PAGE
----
It sounds like Garmin may copy the Apple Watch with a yearly Forerunner release

Garmin Forerunner 945 running watch
(Image credit: Future)

The Garmin Forerunner 965 and 265 may be arriving far, far sooner than expected. Ordinarily, Garmin leaves its watches to settle for at least two years before delivering an updated version, but that might be about to change, frustrating fans who thought they were buying the latest tech last year. 

The Garmin Forerunner 945 and 245 arrived in 2019, and an updated Garmin Forerunner 955 and 255 didn't land until 2022, three years later. Technology had moved on to a point in which updates were seen as necessary, as the new watches boasted better recovery metrics, improved fitness tracking, and more advanced GPS tools. Consequently, both watches earned their place on our list of the best Garmin watches.

However, a slew of rumors hinted at the 965 and 265 watches arriving this year, in a big break from tradition. If true, Garmin may be planning an annual release for the Forerunners, just like Apple does with its own watches. 

The rumors began when the5Krunner posted an image of a prototype Garmin Forerunner 265, which the site stated were from an anonymous yet reliable source. A new AMOLED screen was the biggest feature here, replacing the older memory-in-pixel display common on Garmin watches today. 

An early listing on a golfing website, published and quickly taken down according to our sibling site Advnture, hinted at more details for the 965 and 465, including pricing, colorways, and the fact the 265 will have the Training Readiness score, an updated version of Garmin's Body Battery introduced with the Forerunner 955 and subsequently rolled out to the Garmin Fenix range. Other retailer leaks followed, such as the below, suggesting the watches are ready to roll.

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Analysis: Copying Apple for the wrong reasons

In our last few reviews of the Apple Watch 7 and Apple Watch 8, we've lauded the watches but complained the updates are extremely iterative. Very little hardware and technology has changed in the Apple Watch over the last few generations, and often only a couple of key features are introduced each year. We'd love it if Apple Watch got weird like some Huawei and Garmin watches though.

Each time an updated version is released and it's not significantly different, the incentive to buy a new watch shrinks. If it's basically the same tech, why not get the older, cheaper model?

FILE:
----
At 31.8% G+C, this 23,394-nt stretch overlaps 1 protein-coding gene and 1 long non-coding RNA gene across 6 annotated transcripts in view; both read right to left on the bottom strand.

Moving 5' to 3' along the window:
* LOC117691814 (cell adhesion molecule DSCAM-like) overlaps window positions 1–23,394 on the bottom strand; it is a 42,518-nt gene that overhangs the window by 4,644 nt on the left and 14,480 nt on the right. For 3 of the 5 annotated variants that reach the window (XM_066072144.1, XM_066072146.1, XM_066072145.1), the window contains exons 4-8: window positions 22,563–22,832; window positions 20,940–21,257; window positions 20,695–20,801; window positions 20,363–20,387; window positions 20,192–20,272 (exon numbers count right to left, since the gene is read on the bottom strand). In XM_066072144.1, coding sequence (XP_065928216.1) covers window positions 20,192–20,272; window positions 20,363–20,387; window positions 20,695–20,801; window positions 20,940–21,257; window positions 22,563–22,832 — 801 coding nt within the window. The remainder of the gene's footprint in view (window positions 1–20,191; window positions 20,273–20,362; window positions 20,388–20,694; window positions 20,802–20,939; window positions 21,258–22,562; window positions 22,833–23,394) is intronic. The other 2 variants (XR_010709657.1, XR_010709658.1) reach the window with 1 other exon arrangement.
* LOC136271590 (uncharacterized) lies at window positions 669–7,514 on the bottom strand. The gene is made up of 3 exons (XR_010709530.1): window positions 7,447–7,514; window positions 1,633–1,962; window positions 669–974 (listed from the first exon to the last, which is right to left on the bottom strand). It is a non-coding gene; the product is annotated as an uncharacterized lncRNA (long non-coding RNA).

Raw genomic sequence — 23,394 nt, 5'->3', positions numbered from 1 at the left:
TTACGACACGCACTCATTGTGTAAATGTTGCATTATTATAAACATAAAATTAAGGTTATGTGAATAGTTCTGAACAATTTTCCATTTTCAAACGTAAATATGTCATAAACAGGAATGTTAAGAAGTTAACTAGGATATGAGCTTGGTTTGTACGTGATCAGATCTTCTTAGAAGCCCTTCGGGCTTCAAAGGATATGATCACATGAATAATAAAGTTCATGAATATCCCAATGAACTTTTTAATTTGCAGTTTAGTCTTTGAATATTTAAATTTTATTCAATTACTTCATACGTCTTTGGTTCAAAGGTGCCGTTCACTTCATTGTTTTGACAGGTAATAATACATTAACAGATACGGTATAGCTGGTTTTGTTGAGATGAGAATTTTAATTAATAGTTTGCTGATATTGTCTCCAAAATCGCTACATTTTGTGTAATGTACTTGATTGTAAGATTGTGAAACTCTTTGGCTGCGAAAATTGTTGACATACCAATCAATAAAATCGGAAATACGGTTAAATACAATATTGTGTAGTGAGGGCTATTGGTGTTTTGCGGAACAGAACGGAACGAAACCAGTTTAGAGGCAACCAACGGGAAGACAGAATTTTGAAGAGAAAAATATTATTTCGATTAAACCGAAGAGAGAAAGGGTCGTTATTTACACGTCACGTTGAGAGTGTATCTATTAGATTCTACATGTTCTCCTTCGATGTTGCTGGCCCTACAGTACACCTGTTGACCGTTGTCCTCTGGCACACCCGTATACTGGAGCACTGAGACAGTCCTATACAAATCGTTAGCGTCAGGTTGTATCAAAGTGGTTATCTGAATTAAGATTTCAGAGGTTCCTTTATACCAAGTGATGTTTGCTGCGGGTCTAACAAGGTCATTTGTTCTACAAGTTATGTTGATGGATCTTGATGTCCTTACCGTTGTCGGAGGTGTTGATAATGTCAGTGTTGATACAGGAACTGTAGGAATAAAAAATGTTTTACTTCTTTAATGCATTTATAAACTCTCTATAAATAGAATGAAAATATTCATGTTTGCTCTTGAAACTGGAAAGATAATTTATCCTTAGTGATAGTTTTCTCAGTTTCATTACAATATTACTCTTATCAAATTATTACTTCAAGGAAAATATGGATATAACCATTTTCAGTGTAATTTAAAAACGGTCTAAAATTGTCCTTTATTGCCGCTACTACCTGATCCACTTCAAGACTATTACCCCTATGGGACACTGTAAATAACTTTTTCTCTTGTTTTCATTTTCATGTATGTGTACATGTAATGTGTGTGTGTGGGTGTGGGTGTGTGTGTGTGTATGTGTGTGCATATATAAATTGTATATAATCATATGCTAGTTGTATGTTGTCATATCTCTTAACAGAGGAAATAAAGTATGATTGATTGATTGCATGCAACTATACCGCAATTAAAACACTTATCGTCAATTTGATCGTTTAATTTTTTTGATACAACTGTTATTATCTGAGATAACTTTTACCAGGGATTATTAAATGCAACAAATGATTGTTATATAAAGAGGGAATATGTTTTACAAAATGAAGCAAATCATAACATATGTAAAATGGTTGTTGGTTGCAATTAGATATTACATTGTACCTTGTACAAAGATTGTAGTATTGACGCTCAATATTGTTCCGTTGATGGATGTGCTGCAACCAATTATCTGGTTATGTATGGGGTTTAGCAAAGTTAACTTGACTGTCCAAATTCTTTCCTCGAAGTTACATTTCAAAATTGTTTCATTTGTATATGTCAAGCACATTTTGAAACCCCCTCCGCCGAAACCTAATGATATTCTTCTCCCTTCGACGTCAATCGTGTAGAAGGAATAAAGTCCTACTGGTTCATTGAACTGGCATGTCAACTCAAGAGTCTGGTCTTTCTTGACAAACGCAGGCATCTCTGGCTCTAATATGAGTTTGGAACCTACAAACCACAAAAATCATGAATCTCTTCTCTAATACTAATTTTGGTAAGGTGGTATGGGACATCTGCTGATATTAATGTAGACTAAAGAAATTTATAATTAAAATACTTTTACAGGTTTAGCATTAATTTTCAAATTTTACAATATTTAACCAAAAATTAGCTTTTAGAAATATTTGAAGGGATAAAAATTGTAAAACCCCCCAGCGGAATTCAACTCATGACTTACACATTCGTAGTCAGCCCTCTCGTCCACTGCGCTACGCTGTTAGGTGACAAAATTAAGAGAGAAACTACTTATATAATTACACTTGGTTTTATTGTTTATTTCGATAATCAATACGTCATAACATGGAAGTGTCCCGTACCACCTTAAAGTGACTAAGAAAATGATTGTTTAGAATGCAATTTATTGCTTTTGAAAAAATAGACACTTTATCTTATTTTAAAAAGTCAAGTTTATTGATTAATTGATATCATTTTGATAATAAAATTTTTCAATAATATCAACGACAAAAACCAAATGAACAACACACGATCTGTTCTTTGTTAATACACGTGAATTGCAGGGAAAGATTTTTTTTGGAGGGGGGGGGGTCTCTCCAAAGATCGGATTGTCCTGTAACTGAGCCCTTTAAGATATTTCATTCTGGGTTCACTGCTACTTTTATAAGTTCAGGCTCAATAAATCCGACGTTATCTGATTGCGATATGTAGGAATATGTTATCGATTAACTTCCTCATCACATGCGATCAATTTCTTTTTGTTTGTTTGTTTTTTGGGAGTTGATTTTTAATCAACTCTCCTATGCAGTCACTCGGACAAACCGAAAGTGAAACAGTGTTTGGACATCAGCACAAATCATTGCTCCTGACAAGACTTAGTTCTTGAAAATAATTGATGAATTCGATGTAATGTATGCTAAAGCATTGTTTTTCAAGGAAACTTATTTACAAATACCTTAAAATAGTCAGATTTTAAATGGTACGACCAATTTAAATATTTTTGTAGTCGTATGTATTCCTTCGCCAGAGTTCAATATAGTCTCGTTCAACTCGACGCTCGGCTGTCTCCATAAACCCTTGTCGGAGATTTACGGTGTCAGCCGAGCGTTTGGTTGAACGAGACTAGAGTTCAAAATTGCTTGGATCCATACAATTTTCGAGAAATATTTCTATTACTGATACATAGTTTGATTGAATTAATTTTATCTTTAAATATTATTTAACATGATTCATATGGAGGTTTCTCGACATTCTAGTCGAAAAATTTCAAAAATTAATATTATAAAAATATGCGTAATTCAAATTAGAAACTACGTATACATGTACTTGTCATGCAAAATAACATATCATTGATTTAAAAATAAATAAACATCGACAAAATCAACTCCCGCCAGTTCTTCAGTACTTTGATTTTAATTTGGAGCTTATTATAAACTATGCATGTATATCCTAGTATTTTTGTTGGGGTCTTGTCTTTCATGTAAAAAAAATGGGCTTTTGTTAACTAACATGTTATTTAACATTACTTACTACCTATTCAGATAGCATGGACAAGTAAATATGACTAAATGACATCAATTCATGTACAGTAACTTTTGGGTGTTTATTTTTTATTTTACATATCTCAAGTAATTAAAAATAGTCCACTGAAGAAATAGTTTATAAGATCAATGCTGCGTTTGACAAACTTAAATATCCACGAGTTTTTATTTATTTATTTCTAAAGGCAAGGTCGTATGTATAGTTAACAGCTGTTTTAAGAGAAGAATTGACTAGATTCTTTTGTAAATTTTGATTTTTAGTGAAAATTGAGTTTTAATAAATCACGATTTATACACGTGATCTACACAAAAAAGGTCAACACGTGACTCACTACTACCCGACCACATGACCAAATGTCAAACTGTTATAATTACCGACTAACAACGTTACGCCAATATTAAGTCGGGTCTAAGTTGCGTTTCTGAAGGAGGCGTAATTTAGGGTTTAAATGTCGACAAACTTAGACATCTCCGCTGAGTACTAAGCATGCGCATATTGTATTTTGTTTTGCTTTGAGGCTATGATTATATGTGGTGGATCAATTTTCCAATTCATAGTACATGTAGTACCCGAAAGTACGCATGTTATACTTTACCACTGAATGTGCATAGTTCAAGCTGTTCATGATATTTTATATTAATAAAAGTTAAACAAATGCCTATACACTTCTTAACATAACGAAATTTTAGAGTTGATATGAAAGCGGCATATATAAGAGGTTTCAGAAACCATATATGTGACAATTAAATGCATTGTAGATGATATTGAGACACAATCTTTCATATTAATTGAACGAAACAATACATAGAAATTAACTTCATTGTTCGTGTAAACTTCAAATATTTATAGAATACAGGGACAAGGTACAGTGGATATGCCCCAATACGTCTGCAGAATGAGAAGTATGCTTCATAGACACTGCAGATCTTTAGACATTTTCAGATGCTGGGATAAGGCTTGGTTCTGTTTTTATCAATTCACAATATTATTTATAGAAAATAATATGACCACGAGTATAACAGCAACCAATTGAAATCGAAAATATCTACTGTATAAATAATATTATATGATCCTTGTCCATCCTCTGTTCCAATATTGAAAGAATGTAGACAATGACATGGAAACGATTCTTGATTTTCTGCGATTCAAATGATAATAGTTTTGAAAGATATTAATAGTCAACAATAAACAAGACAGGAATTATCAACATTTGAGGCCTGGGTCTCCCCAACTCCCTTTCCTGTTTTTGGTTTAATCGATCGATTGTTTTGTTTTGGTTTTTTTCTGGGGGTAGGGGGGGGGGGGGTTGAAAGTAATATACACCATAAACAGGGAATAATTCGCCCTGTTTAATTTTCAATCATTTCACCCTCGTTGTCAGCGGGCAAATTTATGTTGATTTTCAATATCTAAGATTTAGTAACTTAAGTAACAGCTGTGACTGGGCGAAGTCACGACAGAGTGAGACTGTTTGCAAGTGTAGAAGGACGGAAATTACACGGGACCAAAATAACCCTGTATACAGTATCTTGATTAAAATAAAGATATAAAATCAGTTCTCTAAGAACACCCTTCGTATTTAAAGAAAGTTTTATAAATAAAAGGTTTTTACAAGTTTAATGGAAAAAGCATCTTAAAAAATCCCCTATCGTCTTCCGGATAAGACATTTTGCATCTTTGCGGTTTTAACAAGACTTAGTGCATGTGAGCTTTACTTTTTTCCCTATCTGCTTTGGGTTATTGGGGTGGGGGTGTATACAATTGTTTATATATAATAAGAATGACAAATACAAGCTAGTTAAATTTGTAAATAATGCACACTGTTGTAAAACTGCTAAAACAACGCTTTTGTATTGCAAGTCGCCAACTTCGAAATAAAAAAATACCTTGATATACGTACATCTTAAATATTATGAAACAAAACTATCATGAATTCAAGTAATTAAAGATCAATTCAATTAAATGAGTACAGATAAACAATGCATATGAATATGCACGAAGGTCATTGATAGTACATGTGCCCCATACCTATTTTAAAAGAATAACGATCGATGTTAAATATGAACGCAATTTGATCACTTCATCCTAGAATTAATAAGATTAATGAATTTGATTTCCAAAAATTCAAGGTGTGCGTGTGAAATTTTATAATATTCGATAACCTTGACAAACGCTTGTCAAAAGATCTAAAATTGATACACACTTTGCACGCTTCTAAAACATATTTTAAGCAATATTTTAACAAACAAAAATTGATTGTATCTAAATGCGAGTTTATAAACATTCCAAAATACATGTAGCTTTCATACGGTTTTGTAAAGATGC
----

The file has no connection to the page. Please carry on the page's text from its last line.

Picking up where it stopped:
If Garmin wants to update its Forerunner line less than a year after the last one, will it fall into the same trap? People who bought a Garmin Forerunner 255 over the holidays will be understandably annoyed if the 265 debuts in April, complete with a better screen and updated features. However, the 955 already uses Training Readiness scores so it will need to debut with something extra, like the long-rumored skin temperature sensor alongside an updated butter-smooth AMOLED screen, to justify the new model's existence.

Will Garmin transition into annual releases for other watches, rather than the Forerunner? If the rumors are true and this launch is a big money-spinner, Garmin might think about changing its strategy to regular, iterative updates rather than overhauling its watches every few years. I prefer the current model, as each new watch feels far more innovative, but there's no denying shiny new models grab everyone's attention.

However, it works for Apple because there are only a handful of watches in the lineup: the 8, the SE 2, and the Ultra. Garmin has an enormous catalog of watches for every occasion, from the ultra-premium Garmin Enduro 2 to the cheap Vivoactive range, and everything in between. With a smorgasbord of watches already available, do we really need new ones every year? No. But money talks.

Matt Evans
Fitness, Wellness, and Wearables Editor

Matt is TechRadar's expert on all things fitness, wellness and wearable tech. A former staffer at Men's Health, he holds a Master's Degree in journalism from Cardiff and has written for brands like Runner's World, Women's Health, Men's Fitness, LiveScience and Fit&Well on everything fitness tech, exercise, nutrition and mental wellbeing.

Matt's a keen runner, ex-kickboxer, not averse to the odd yoga flow, and insists everyone should stretch every morning. When he’s not training or writing about health and fitness, he can be found reading doorstop-thick fantasy books with lots of fictional maps in them.